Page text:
HIV and STIs

The majority of HIV infections are sexually transmitted or are associated with pregnancy, childbirth and breastfeeding. 

Our work links prevention with treatment, care and support, reduces HIV-related stigma and discrimination, and responds to unique regional and national characteristics of the epidemic.

Having to stop crucial HIV prevention work with immediate effect was quite a shock for Chipili Mulemfwe, former services delivery manager at the USAID Open doors project run by Planned Parenthood Association of Zambia.
34-year-old Thomas talks about the impact funding cuts have had on his role as a peer educator, and the reduction of outreach services within the wider community; particularly for those needing HIV health care.
When Joyce tested positive for HIV, she wasn't ready to start taking medication but with the help, guidance and support of Planned Parenthood Association of Zambia (PPAZ), she successfully started her treatment and began to feel happier about her situation. But now, the Global Gag Rule threatens her future.
For 50 years, the Planned Parenthood Association of Zambia (PPAZ) has provided sexual and reproductive health care, including contraception, safe abortion, HIV treatment. The reinstatement of the Global Gag Rule by the US administration has forced the organisation to shut down life-saving services to key populations.
Joseph talks about the challenges of accessing quality and confidential health care as a young gay man living in Botswana.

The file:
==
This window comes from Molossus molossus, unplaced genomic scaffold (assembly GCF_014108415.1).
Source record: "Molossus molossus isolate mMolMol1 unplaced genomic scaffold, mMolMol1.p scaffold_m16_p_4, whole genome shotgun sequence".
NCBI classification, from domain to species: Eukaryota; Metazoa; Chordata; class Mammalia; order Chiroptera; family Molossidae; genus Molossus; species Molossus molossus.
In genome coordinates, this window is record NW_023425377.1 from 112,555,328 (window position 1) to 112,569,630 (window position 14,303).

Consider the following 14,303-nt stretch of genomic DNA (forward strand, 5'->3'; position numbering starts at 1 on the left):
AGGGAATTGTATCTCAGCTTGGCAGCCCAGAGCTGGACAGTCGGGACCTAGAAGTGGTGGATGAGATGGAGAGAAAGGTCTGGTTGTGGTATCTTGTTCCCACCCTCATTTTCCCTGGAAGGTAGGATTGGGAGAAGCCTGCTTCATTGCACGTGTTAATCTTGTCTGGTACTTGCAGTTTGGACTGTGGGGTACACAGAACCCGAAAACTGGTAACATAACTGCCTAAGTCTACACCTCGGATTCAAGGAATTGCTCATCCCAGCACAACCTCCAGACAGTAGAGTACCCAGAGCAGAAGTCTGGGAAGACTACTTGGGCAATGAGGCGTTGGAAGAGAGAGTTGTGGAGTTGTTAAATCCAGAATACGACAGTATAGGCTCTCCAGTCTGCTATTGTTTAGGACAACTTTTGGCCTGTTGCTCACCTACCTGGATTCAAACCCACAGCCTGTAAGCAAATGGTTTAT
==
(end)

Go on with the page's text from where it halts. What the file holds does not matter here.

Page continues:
Jackie is a peer outreach worker who encourages local sex workers to attend the Nkaikela Youth Group where BOFWA nurses provide vital health care.
The Botswana Family Welfare Association (BOFWA) has been providing sexual and reproductive health care since 1988. Yet, since the Global Gag Rule was reintroduced in January 2017, this vital care and support for local communities can no longer continue due to loss of funding.
In pictures: local communities impacted by the loss of US funding for HIV outreach services.
It was the lure of something to eat and a free subway card that persuaded Manny Norman to visit Project Street Beat's 'Safety Counts sessions. From there he slowly began to regain control of his life, from rebuilding his family life to training as an HIV outreach worker. This is his story.
Eric Fairchild went from a substance user to an HIV prevention specialist with Planned Parenthood's Project Street Beat. A mobile medical unit in New York. His mission, to use his experience to connect with substance users to show them there is a way to rebuild their lives.